The local population—fed up with the prolonged war which first started in 1979 when the Soviets invaded Afghanistan—greeted the Taliban with a mixture of hope and fear. Fear because they had already made their edicts known in the districts of Herat and Kandahar which they had occupied in the two years preceding their march into Kabul. Women had been banned from working and girls from attending school. Still, there was hope. Hope that since they were now the rulers of Afghanistan, they would get more responsible. That since they had chased the Northern Alliance out of the seat of power, some semblance of normalcy would return. That peace would replace not just the rain of rockets but the loot, rape and rising prices that the Northern Alliance had come to be associated with.

The Taliban continued the way they had begun. That is their way. I was horrified when I saw them beat up a woman on the street because her feet were showing beneath her burqa. That, I soon realised, was only the beginning. Shopkeepers were being beaten up if they closed shop early—keeping them open late would lend them some semblance of normalcy, or so the Taliban thought. Widows were forced indoors and that meant starvation, for they were working to keep their children alive. In hospitals, girl children were being segregated from the boys. The children's ward had been split into two as had the intensive care unit.Outside, men were forced to grow beards and pray five times. Worse, they were being encouraged to pick up the gun.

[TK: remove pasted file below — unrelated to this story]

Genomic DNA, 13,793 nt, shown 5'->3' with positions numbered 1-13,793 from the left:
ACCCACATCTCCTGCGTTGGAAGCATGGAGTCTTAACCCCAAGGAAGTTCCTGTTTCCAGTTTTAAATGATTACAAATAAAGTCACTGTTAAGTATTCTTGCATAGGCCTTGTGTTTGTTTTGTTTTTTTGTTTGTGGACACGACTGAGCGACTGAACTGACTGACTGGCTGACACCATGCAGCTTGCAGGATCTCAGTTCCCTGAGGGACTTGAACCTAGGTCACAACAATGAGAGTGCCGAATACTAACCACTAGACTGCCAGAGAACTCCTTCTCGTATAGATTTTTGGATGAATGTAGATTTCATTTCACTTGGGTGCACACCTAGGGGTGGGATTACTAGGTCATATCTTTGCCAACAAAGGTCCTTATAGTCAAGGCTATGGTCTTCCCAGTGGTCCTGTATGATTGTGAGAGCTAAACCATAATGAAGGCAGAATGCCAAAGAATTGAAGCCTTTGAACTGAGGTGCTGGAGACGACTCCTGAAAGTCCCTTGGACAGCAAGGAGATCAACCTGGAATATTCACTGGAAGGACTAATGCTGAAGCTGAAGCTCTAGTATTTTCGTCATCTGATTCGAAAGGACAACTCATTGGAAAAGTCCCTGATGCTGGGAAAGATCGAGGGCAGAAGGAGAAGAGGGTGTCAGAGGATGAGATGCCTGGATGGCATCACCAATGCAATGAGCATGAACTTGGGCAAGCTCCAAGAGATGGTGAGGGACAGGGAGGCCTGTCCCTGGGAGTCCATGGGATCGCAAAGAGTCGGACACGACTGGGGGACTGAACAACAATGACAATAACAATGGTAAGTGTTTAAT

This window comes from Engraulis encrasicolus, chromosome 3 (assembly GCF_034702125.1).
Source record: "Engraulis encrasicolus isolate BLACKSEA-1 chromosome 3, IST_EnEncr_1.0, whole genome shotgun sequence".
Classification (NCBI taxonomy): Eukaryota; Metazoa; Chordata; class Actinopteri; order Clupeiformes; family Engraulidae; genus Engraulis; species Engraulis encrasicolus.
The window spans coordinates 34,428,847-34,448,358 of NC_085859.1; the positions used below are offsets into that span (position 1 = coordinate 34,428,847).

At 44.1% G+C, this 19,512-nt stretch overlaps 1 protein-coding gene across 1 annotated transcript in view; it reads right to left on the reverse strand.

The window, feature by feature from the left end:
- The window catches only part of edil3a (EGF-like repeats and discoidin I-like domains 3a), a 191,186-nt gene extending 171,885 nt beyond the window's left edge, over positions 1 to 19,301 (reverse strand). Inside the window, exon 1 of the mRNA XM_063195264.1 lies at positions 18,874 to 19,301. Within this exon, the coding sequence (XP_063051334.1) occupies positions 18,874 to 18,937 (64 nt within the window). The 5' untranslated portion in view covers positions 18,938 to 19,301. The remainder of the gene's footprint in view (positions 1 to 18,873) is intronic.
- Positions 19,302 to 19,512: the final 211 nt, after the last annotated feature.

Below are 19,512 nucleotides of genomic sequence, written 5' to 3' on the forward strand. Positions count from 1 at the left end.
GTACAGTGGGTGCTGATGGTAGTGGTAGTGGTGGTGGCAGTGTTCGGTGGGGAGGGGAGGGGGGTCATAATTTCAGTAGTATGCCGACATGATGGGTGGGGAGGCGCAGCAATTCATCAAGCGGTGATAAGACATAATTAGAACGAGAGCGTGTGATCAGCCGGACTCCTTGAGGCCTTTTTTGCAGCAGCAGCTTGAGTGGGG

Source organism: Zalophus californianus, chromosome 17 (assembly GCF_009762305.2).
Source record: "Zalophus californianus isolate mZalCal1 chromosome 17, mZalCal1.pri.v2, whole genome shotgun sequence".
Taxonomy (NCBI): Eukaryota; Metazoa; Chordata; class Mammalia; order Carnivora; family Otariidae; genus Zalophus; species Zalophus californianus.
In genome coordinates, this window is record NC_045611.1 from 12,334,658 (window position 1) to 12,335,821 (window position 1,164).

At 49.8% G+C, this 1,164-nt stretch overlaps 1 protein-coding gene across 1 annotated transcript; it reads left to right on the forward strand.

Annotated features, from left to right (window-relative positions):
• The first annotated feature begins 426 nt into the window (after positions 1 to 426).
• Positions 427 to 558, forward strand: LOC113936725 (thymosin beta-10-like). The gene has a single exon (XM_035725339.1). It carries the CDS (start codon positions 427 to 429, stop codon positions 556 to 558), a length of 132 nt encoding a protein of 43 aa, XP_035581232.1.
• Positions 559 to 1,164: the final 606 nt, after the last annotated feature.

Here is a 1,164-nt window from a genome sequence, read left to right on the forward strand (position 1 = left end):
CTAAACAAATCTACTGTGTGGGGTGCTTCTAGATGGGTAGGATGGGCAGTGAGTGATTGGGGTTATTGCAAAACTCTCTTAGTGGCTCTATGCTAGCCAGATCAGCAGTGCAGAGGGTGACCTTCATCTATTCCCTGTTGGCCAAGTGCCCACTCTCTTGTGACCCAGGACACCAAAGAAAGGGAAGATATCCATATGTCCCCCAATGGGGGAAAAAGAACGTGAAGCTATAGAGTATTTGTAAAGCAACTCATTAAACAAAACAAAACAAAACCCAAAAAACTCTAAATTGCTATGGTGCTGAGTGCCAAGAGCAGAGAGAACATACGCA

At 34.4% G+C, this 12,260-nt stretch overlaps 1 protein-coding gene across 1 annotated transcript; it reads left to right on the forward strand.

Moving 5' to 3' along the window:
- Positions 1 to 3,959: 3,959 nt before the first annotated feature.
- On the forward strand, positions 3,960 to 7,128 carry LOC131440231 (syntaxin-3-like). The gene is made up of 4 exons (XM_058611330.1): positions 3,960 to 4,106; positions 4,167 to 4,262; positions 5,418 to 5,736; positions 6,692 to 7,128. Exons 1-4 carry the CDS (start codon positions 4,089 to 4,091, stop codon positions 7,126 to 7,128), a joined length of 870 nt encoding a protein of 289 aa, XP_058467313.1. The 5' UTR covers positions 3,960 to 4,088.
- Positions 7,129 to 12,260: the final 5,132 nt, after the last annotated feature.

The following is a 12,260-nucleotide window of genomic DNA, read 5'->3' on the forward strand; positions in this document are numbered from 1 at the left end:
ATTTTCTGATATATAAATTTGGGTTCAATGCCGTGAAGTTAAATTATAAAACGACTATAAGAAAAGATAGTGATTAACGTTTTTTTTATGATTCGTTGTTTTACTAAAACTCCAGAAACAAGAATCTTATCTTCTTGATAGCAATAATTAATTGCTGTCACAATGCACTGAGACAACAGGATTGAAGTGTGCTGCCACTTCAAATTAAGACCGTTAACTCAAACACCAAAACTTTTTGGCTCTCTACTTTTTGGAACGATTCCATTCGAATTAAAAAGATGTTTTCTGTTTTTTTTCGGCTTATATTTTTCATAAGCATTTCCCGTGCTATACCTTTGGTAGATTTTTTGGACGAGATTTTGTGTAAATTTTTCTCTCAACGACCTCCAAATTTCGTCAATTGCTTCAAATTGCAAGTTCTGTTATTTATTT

The international aid agencies were getting angry and it was their turn to call a press conference where they condemned the Taliban's attitude towards women. Afghanistan is a country that survives on aid. Of an estimated population of 18 million, six million Afghans need aid to survive and nearly 20 per cent of those in need are children under the age of five. And now that United Nations flights no longer fly into Afghanistan for fear of being shot down by the Taliban, there is real fear that once the snows block the roads by end-November, at least 1,00,000 families inside Afghanistan will be cut off from vital supplies like foodgrains, blankets and plastic sheets.